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3 Ways to Get Faster Credit Card Help

By Eva Norlyk Smith, Ph.D.
July 1, 2011

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Ever had trouble getting through to a real person when you call your card issuer?

Unfortunately, customer service voicemails are as ubiquitous as ever. However, clever consumers are finding new ways to contact credit card issuers and other companies to get the answers they need.

According to a recent Consumer Reports study, Americans’ satisfaction with customer service is as low as ever, and voicemail appears to play a big role in that frustration.

A full 71 percent of those surveyed described themselves as “tremendously annoyed” when they were unable to reach a live person over the phone, while more than half (56 percent) were equally upset by having to make numerous calls to find the right person, or just any person, to talk with.

The good news for cardholders is that credit card issuers tend to rank above average in customer service. On the internal rating system of, a website offering tips for reaching customer service departments faster, card issuers rank from 3.8 (Chase) to 4.5 (Discover) on a scale from 1 to 5, with 5 being the highest. Visa and MasterCard come in somewhat lower, both scoring 3.2 out of 5.

“Credit card issuers in our database have scored very well in terms of providing quick, effective customer service,” said Adam Goldkamp, COO of in an email. “While these ratings aren’t an exact science, in general, the company scores are much better than some of the worst offenders in our database, such as the cellphone and phone companies, cable companies and some of the Internet service providers.”

Luckily, the Internet has brought more options than ever to contact card issuers’ customer service departments. So, if you’re looking for ways to bypass your card issuer’s voicemail system or are simply looking for other alternatives to communicate, here is an overview of some of the new options available.

1. Twitter
Credit card issuers are increasingly establishing a presence on social media sites, such as Twitter and Facebook. For several issuers, this includes establishing actual customer service teams to deal directly with customer service issues via Twitter. Cardholders who tweet gripes about their card issuer may well find that they get a tweet back from the bank’s Twitter help team.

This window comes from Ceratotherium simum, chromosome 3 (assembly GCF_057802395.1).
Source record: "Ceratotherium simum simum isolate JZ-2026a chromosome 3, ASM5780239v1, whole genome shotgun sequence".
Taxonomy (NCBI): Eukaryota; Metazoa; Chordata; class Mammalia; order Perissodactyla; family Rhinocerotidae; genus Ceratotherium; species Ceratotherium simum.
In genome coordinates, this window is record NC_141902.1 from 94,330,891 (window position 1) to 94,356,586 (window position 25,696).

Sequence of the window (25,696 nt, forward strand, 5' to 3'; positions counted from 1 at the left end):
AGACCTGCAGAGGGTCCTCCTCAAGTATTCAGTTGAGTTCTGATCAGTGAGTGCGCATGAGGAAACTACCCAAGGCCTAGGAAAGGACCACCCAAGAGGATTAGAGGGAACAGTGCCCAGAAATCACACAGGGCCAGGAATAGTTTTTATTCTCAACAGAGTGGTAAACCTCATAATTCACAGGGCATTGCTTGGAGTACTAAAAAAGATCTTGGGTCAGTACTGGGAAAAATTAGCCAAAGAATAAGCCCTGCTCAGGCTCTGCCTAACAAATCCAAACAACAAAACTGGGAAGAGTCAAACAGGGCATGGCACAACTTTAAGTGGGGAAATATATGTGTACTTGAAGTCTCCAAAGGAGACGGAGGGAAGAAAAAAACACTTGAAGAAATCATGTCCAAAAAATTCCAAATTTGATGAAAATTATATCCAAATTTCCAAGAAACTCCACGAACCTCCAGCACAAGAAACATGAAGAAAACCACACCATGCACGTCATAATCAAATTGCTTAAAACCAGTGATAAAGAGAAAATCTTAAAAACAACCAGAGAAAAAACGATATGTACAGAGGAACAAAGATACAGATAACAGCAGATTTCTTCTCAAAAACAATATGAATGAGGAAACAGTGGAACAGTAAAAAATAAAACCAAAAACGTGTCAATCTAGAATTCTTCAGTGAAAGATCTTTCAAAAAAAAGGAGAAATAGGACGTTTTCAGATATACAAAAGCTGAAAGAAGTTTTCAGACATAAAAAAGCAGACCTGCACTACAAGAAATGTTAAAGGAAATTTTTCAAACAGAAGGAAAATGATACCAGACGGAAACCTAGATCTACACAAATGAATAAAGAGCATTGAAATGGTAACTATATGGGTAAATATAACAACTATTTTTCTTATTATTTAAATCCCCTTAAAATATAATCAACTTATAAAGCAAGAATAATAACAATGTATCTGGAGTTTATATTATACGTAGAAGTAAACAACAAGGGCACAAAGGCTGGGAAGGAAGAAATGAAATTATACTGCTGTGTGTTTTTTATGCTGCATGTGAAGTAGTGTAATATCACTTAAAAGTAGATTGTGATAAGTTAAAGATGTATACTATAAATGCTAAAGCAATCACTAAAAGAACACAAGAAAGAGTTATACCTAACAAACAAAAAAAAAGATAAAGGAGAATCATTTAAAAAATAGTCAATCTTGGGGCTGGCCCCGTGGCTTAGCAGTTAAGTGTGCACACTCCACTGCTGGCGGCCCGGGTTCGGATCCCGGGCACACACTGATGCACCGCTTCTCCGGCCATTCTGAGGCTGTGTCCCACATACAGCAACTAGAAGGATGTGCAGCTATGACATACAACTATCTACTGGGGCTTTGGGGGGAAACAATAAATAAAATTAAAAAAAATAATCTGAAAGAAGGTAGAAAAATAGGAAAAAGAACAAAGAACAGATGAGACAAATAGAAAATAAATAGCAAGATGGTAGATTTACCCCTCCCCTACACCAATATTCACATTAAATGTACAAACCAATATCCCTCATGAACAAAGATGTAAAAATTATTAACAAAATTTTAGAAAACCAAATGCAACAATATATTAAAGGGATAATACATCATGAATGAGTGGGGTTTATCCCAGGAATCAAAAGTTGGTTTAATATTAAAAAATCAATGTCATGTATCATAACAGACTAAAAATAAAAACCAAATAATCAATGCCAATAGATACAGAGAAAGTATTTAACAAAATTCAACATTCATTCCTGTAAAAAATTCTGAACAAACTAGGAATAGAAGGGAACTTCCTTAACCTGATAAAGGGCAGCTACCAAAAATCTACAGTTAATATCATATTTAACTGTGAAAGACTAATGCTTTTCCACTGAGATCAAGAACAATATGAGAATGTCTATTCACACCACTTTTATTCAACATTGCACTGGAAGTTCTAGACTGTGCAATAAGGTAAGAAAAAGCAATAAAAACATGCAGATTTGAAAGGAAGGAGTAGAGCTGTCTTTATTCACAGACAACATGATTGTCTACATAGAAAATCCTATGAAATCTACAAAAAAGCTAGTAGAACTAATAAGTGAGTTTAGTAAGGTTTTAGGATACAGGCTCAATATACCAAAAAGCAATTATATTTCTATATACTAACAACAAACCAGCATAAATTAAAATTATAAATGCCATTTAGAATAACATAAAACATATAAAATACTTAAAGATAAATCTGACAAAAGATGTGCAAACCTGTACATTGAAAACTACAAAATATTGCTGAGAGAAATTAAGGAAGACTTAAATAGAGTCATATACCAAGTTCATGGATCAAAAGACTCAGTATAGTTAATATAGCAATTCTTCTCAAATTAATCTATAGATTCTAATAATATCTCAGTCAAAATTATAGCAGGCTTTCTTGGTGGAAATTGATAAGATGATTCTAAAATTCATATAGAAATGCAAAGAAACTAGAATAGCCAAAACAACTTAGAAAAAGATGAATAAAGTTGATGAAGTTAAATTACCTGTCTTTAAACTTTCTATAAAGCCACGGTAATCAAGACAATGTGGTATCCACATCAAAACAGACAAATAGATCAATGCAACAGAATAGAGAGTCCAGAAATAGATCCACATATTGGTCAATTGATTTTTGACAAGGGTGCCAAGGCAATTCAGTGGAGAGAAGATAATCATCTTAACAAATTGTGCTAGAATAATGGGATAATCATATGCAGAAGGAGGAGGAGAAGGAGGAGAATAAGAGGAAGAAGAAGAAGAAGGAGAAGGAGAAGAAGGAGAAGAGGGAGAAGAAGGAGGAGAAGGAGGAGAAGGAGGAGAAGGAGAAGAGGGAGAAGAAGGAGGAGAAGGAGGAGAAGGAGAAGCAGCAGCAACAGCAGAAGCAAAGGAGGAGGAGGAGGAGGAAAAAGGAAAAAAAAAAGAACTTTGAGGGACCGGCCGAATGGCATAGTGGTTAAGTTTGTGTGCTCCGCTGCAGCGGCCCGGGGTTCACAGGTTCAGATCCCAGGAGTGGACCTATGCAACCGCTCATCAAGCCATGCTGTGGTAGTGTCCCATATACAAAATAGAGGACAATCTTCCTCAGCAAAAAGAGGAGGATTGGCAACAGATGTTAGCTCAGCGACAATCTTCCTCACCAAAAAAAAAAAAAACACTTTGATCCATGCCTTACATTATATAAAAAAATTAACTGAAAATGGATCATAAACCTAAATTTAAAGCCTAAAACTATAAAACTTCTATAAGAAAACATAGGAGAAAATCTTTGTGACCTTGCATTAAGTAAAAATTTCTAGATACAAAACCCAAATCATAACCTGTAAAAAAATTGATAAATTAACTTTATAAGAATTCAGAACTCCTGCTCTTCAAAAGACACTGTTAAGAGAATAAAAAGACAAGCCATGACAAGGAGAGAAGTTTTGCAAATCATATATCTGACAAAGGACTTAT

Pros: It’s quick. A recent tweet with a question about how to pay with a credit card while traveling overseas got a satisfactory response within two hours — and this was in the wee hours of the morning in the United States.

It’s also responsive. If the customer service issue can’t get resolved via Twitter, the bank’s Twitter team will often send a direct message via Twitter asking for your contact information. This can be a good way to reach the right person to speak to without having to go through a voicemail gauntlet.

Cons: It’s not always easy to find the Twitter handle of the card issuer’s customer service department. A simple search for Bank of America, for example, gave results for BofA News, BofA Community and a girl named Angela, who had managed to grab the @BofA Twitter handle. Other teams were quite easy to find, including American Express, Citi and Discover.

For your convenience, here are the Twitter handles for the customer service teams of most of the major card issuers:
American Express: @AskAmex
Bank of America: @BofA_Help
Capital One: @AskCapitalOne
Citi: @AskCiti
Discover: @Discover
Wells Fargo: @Ask_WellsFargo

2. Email or Online Chat
Most credit card issuer websites also feature online chat options for people applying for credit cards. In addition, email is a universal venue for submitting customer service questions, and a few card issuers have started to add chat options for customer service as well.

Pros: Most issuers enable cardholders to send secure email messages within their online account center. Apart from the comfort of the added security features, this also creates an automatic record of all correspondence with the issuer. Furthermore, when you do get a response, the inquiry has been routed to the correct department, potentially saving a lot of time on the phone.

Online chat can also serve as a quick and easy way to clarify credit card terms or get other questions answered when applying for credit cards.

Cons: Email inquiries generally take quite a long time to get a response – in most cases at least 24 hours and as much as two days. If it’s a matter that has to be resolved fairly quickly, this is not your best bet.

3. or
Websites like or were created to help frustrated consumers looking for easier ways to reach a company’s customer support department. Both websites feature an extensive list of tips for reaching a human being directly, including phone numbers and shortcut tips for the voicemail systems of most major U.S. companies. is the most extensive of the two sites. It offers additional useful resources, such as a list of companies’ email addresses, Live Chat listings (when available) and Twitter listings. also allows users to rate each business’s customer service and discuss experiences with other users.

Pros: While online chat and Twitter undeniably seem like more sexy Customer Service 2.0 options, nothing beats talking to a real person on the phone—if you can reach someone. These websites show users how to cut to the chase and get to a human as quickly as possible. Another benefit is the extensive listing of other options on, including Twitter and email — plus the ability to learn from other users’ experience with the company in question.

Cons: Not all companies are featured, so if you can’t find your card issuer, you’re out of luck. But you  can always try the old tried and true trick: Press 0 at every prompt, or alternately, just keeping saying “Operator.”




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